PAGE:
Henry Harris' military records show that he was captured near Snickersville (now Bluemont, Virginia) on October 17, 1864. At that time, it was common practice to parole prisoners of war. If the prisoner promised not to engage in hostilities until exchanged, he was allowed to return home. However, Mosby's Men were considered desperate and were usually imprisoned rather than paroled. Henry was sent to Old Capitol Prison on October 28. The prison, built in 1800 as a boarding house and tavern, stood directly behind the Senate chamber on the site of the present Supreme Court. After the British burned Washington in 1814, Congress leased the building for their deliberations until the Capitol was rebuilt in 1825. During the Civil War, it was converted into a prison and housed many famous prisoners including the Confederate spies Belle Boyd and Rose Greenhow and the Commandant of Andersonville, Henry Wirz. Most captured Rangers passed through Old Capitol on their way to larger prison camps at Fort Warren, Camp Chase, or Elmira, New York.
Because the prison was not separated from the rest of the city, it was possible for a prisoner to signal passers-by on the street outside. Prison guards took special pains to prevent this and threatened to shoot prisoners who approached the windows and arrest citizens who acknowledged them by waving. There were several escape attempts. Ranger John Munson, who was a prisoner in Old Capitol during the time Henry was there, successfully escaped by disguising himself as a hospital orderly and walking out the door in full view of the guards. Although the living conditions in Old Capitol Prison do not appear to have been particularly severe, the prisoners did complain about the food, especially when they found they were eating beef and pork from barrels that were stamped "I.C.", meaning "inspected and condemned."
On February 6,1865, Henry and 85 other Rangers were transferred from Old Capitol to Fort Warren in Boston harbor. The men were handcuffed in pairs and marched to the Baltimore and Ohio Railroad depot under the watchful eyes of a Lieutenant and 28 armed guards. Ranger Hugh McIlhany, a fellow prisoner, described the scene. "A more enraged set of men were never seen than these, when standing on Capitol street, handcuffed together. When Clark, the superintendent of the Old Capitol Prison was asked for a reason for such treatment, he said it was a shame, but believed the officer was afraid and unwilling to start on the journey unless they were handcuffed.
The prisoners' destination was Fort Warren, a pentagonal granite fortification commanding Boston's outer harbor. Built on 28-acre George's Island in 1852, the fort was used as a prison during the Civil War and housed such notables as General Richard Ewell and Alexander Stephens, the Confederate Vice President. The prisoners were placed in six-gun casemates that had been converted into cells. Although Henry shared his cell with 63 other Rangers, the spaces were spacious by prison standards, and the food was of better quality than in the Old Capitol. However, near the end of the war the prisoners' rations were reduced by twenty percent. Although most sources claim that the food supplies remained adequate, Henry recorded the starvation death of Aquila Glascock, a Ranger from Fauquier County who occupied an adjoining bunk.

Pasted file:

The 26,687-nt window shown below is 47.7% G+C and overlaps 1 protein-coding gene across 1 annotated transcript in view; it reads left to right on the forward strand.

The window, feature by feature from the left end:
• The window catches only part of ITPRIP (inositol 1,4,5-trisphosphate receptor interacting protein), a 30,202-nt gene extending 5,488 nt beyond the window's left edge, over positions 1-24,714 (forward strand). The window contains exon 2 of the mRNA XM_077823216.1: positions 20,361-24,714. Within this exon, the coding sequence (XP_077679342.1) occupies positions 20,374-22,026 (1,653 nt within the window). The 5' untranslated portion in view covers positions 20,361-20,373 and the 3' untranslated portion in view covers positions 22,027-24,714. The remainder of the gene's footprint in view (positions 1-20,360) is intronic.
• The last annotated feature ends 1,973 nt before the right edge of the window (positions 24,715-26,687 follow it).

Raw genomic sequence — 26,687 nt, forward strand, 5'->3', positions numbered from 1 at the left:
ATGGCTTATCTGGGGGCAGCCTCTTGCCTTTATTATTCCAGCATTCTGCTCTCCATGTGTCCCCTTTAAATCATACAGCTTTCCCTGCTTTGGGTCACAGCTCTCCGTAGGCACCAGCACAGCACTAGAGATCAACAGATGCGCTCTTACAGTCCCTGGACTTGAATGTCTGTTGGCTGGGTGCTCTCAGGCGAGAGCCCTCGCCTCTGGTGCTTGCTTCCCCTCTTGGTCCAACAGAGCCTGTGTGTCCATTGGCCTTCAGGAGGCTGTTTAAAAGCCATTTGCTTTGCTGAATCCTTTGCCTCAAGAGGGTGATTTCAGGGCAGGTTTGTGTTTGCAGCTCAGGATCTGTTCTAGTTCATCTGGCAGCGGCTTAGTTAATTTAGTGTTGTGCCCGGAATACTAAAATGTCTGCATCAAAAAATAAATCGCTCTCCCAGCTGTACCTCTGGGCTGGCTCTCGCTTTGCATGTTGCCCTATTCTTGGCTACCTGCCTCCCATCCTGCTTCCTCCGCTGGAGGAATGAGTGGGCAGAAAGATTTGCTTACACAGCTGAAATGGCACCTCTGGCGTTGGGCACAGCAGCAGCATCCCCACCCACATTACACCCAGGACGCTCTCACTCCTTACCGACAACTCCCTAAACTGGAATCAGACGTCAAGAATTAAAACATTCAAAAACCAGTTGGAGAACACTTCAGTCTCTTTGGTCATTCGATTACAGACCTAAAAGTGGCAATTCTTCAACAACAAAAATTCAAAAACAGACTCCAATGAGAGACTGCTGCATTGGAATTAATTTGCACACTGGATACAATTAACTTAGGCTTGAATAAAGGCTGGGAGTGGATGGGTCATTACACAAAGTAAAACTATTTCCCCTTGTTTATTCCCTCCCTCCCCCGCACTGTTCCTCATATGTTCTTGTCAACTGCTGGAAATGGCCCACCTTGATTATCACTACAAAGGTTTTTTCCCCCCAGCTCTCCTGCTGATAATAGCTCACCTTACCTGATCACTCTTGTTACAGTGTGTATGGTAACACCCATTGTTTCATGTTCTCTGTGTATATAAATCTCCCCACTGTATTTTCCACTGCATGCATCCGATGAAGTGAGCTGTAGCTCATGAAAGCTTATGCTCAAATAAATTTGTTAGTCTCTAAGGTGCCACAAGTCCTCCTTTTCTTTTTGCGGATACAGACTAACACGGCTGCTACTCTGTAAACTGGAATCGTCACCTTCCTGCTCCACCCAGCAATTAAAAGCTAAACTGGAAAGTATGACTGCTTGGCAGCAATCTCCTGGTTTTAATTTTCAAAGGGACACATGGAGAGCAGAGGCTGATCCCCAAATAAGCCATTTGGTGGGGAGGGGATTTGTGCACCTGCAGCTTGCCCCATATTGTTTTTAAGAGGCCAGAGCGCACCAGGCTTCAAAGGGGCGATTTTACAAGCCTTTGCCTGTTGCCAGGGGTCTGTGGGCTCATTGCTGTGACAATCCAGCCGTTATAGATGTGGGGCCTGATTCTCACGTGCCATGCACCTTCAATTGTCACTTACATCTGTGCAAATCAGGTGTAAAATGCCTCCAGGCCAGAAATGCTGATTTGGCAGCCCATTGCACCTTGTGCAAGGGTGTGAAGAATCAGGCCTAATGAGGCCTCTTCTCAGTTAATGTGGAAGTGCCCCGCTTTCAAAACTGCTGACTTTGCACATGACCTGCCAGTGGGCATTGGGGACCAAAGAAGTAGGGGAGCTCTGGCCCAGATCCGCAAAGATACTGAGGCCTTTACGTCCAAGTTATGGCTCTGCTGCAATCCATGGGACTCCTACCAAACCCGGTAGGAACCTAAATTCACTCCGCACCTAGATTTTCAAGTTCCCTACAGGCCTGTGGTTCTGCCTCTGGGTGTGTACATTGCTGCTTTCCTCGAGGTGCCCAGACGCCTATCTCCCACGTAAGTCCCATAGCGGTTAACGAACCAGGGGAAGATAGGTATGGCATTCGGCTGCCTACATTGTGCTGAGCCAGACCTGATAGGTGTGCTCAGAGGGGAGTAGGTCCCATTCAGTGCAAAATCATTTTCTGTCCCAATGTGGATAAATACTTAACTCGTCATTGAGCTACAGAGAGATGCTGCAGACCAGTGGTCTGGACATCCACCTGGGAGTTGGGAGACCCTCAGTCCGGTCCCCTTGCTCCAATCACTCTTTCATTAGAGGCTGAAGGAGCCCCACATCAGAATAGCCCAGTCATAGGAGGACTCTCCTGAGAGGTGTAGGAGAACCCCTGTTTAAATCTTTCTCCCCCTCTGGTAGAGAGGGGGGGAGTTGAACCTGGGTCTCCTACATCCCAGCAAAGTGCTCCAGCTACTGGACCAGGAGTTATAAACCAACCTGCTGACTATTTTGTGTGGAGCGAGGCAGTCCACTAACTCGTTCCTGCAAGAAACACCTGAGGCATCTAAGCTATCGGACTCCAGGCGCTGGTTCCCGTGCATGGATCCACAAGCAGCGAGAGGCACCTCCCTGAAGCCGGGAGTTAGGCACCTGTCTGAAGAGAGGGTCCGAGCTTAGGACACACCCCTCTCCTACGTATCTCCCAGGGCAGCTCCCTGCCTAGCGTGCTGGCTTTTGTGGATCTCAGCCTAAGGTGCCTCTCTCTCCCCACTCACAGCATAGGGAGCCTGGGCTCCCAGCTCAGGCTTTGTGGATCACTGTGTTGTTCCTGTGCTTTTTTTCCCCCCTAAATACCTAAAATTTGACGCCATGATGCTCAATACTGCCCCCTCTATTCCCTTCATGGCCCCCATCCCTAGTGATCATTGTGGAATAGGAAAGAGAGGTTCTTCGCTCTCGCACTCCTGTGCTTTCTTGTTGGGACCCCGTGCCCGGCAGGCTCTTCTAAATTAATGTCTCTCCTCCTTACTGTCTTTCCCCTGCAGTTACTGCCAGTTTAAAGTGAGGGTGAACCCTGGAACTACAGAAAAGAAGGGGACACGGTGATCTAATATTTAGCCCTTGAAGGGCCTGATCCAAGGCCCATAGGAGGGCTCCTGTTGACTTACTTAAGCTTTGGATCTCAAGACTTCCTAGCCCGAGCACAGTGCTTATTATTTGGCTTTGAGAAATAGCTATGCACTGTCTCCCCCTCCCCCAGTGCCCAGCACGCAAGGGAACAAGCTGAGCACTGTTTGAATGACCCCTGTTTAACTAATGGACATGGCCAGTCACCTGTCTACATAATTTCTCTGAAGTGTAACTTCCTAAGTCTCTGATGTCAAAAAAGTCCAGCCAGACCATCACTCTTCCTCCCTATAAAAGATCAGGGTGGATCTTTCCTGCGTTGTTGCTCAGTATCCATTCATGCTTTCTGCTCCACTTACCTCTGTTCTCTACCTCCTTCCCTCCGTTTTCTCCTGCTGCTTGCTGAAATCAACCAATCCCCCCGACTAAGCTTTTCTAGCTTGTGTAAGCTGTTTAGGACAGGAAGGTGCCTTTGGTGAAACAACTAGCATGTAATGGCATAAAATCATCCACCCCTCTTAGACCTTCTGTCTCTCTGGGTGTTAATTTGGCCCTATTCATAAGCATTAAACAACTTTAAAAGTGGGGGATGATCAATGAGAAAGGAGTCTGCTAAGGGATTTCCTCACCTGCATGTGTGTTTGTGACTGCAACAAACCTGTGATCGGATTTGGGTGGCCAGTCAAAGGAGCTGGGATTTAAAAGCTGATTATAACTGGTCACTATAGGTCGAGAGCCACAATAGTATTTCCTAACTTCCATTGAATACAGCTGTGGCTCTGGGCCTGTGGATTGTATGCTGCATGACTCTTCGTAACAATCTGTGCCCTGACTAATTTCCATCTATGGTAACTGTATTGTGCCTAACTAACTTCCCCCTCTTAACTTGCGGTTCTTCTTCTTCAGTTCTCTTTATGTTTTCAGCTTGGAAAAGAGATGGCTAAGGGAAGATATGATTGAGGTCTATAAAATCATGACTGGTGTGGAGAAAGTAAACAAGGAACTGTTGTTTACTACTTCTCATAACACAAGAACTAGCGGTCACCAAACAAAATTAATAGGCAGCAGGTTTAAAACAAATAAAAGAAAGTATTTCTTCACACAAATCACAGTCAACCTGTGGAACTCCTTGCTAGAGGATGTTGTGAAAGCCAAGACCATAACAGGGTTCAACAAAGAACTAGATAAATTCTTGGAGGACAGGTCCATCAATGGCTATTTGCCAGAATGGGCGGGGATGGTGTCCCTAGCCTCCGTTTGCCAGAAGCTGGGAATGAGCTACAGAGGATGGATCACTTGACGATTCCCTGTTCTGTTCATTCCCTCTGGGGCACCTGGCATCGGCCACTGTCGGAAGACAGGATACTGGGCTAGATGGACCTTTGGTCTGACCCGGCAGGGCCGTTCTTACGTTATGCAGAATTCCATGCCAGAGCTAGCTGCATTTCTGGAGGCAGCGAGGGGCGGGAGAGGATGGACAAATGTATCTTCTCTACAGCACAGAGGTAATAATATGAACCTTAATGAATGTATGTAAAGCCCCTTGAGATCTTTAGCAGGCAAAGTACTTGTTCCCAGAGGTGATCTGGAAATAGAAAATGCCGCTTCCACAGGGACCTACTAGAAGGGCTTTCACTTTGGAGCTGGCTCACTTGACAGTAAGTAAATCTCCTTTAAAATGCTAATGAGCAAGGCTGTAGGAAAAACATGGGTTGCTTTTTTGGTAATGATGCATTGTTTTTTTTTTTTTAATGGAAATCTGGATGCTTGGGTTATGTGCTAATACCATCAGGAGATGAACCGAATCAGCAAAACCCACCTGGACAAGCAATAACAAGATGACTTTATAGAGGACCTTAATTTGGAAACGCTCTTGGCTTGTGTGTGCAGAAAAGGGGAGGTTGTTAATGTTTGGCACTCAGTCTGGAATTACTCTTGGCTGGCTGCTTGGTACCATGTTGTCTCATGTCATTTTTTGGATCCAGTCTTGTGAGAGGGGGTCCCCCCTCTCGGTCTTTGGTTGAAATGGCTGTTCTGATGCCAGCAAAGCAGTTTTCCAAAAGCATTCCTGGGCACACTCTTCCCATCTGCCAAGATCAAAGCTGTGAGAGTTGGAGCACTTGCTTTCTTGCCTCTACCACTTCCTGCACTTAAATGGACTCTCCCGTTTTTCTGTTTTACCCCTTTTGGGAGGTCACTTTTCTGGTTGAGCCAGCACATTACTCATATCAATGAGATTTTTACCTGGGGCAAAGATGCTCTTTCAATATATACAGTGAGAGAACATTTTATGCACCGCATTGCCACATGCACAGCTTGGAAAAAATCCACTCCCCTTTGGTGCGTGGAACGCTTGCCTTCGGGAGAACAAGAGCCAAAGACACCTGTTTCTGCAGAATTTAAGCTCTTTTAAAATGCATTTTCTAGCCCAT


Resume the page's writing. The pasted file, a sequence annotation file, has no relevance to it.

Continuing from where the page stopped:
Lee's surrender to Grant at Appomattox on April 9, 1865 effectively ended southern resistance. Henry and the other Rangers at Fort Warren took the oath of allegiance on June 13 and were allowed to return home to their anxious families. Henry suffered few consequences from his imprisonment. However, the memory of his prison diet remained with him, and he refused to eat baked beans for the rest of his life. The remainder of Henry's life was peaceful. After a brief stay in Bluefield, West Virginia, he settled in Scottsville. He never married but lived with his younger brother, Charles Bascom Harris. Charles and Henry were engaged in a mercantile business, and Henry ran the Scottsville post office. For the rest of his life he remained actively involved in civic and veterans' affairs, becoming the Adjutant of the Henry Gantt Camp and Master of the Scottsville Masonic Lodge. He was one of the principal organizers of the Scottsville Reunion of Confederate Veterans in 1908 that drew between 2,000 and 3,000 participants. Henry died on February 23, 1916, at sixty-nine years of age, a gallant soldier, civic leader and beloved member of the Scottsville community.
3d Reunion of 43rd Battalion, VA Cavalry, Mosby's Men
Photo on Capitol Steps, Richmond, VA, July 1, 1896
Henry Harris' head and shoulders are outlined in the white box in the photo above. In total, 99 of Mosby's Men are shown in this photo and identified on the original photo by number. The complete list is included below:
Henry G. Harris; Williamson, James J. Mosby's Rangers. New York: Ralph B. Kenyon, 1896. Reprint, Time-Life Books Inc., 1982; p. 461.(JJW02cdJJW01)